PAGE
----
So, everything is ok?
Really, due to item 3 we have strong belief that our browser talks to the server we want. And everything is ciphered with good enough protocols to be sure that no one is eavesdropping our conversation. Why not to celebrate the resounding victory over hackers of all shapes and sizes? There are reasons for this, unfortunately.
Firstly, if user is working from a computer which is not under the user’s control, suppose it is in an internet cafe or is contaminated with a virus, then user cannot be sure in answers to any of the following questions:
1) Who is on the other side of his communication? Really, if it is not yours computer you cannot know what changes were made to its software. You cannot be sure that the list of trusted certificates on this computer is intact and don’t contain any unauthorized by you changes. So your computer may occur to trust any of hacker sites.
2) Is the user’s traffic being eavesdropping? If it’s not a computer of yours or it is contaminated then there are different possibilities to read your data exchange:
- There may be installed key loggers which are able to read your data input from the keyboard, including web-bank credentials if your bank accepts them as a keystroke.
- There may be installed a software which reads data before it gets encrypted or after it is deciphered.
- If your trusted root certificates are modified you may become a subject to so called HTTPS forward inspection, which provides the hacker with the possibility to read traffic between you and your “secure" server.
3) Is that really the server user wants to communicate with? Again, your trusted certificates list may be changed and even connecting to the rogue server you won’t receive any warnings.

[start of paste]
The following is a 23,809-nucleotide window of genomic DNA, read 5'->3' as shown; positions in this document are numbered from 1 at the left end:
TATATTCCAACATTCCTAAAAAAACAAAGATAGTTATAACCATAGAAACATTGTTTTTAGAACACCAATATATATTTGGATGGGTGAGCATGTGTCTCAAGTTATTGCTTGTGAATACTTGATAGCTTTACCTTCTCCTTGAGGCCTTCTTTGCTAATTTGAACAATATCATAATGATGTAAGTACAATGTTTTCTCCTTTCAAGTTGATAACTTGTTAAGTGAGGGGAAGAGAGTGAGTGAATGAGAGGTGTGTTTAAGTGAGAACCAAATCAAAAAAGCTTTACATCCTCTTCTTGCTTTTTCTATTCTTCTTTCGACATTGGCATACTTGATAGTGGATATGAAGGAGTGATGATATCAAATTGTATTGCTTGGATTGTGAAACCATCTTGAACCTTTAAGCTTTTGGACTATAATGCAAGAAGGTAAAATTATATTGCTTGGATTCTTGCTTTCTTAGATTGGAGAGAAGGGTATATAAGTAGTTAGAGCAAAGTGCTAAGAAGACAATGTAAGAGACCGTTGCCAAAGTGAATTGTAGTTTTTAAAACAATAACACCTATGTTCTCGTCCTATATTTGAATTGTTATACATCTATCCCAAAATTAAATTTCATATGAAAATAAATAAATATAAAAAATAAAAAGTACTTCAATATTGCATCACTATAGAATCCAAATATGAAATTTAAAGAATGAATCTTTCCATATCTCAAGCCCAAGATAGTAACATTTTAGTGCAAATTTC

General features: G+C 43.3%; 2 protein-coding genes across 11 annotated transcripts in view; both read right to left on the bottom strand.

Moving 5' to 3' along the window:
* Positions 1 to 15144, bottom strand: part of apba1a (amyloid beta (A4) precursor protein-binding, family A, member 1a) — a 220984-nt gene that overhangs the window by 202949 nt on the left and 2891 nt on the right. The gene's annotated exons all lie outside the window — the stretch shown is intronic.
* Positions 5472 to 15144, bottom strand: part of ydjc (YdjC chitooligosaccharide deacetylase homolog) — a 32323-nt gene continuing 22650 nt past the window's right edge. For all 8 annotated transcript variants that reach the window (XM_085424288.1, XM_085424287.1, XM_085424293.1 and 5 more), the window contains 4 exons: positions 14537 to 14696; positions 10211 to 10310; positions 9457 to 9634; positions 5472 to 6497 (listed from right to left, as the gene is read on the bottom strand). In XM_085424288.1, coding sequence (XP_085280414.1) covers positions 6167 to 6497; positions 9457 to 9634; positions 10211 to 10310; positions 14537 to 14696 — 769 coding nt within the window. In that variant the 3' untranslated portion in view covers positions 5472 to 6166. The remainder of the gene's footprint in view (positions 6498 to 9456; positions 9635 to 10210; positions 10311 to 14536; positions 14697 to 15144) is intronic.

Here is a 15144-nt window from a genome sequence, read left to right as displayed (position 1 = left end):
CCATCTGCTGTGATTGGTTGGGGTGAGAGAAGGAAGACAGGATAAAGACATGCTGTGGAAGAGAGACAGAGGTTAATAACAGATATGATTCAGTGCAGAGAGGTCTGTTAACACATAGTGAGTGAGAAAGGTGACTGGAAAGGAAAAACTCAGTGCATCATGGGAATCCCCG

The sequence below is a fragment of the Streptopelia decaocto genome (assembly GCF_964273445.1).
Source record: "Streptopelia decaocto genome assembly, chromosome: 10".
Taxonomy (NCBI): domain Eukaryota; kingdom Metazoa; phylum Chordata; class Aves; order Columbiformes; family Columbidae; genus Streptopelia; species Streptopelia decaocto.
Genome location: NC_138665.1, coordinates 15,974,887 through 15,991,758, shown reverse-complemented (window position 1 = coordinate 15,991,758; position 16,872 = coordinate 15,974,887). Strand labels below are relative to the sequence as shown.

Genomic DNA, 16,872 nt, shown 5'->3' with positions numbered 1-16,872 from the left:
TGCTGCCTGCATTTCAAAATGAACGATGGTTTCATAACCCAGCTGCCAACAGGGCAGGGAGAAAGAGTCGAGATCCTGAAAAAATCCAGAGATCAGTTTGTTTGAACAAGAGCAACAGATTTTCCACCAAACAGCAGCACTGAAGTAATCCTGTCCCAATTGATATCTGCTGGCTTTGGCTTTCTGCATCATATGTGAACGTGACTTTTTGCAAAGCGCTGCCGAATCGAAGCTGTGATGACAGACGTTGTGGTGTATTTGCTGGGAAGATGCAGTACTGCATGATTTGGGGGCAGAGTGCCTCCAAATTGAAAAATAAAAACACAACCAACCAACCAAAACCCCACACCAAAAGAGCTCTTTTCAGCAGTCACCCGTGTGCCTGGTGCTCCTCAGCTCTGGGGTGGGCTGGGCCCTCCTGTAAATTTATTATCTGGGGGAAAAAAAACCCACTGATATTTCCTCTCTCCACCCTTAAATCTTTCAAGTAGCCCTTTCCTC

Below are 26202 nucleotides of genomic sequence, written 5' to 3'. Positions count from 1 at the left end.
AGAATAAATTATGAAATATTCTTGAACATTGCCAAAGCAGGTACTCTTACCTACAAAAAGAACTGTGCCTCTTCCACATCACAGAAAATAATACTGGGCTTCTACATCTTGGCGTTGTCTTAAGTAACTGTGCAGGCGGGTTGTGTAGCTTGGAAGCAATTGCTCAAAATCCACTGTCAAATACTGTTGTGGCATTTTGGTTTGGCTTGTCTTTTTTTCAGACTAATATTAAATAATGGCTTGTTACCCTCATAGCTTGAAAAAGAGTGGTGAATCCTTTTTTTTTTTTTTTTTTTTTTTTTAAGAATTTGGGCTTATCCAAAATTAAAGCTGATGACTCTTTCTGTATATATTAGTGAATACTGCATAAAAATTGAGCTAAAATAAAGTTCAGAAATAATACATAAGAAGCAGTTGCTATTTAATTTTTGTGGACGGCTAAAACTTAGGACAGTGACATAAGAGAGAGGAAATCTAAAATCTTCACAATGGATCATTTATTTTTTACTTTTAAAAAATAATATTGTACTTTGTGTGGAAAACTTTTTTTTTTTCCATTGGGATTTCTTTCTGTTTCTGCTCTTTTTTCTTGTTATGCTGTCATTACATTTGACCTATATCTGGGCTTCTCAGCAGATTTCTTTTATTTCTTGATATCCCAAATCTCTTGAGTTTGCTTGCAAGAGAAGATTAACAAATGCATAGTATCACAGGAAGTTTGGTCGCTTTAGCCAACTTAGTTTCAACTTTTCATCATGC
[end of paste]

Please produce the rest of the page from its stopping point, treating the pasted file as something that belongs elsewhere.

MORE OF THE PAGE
So the solution is obvious: do not work with important information on the computer which doesn’t belong to you, be careful about viruses and do not let anyone to access your computer. But there are threats even to people understanding and following these rules:
1) The user can go to the wrong site, typing it with a mistake or following rogue link. Suppose you go to https://www.mlcrosoft.com – it’s not always easy to distinguish it from https://www.microsoft.com which is the right URL. And mlcrosoft.com (with L instead of i) may belong to the hacker, who bought a proper certificate to the site. Proper does mean that it registered to mlcrosoft.com and is issued by a trusted certification authority like VeriSign. So if you go to the fake site you won’t be given any warning and may easily to post you credentials or your data to the hacker.
2) The site itself may be hacked even if it is really an official one. So even accessing the right site with a proper certificate you may receive harm from it.
3) Even your own computer may be contaminated by virus which prevents the protection from protecting anything.
So take care of your data and try to follow simple rules at least when you are working with a sensitive data:
1) Do nothing with the sensitive data on computers which don’t belong to you.
2) Do not allow other people to get physical access to your computer or access with administrative privileges over network. From the rule follow the necessity to keep strong password, install and maintain some firewall solutions, etc…
3) Protect your computer as long as it is possible from malware.
4) When accessing the site always check the URL thoroughly. Most of modern browsers help to do so by highlighting the high-level domain name of the site so that you now clearly see that you are accessing www.microsoft.com.hacker.com rather than www.microsoft.com.
5) Do not ignore ay warnings about certificate checking errors. Some of them tell you that the site is, at least, configured wrong.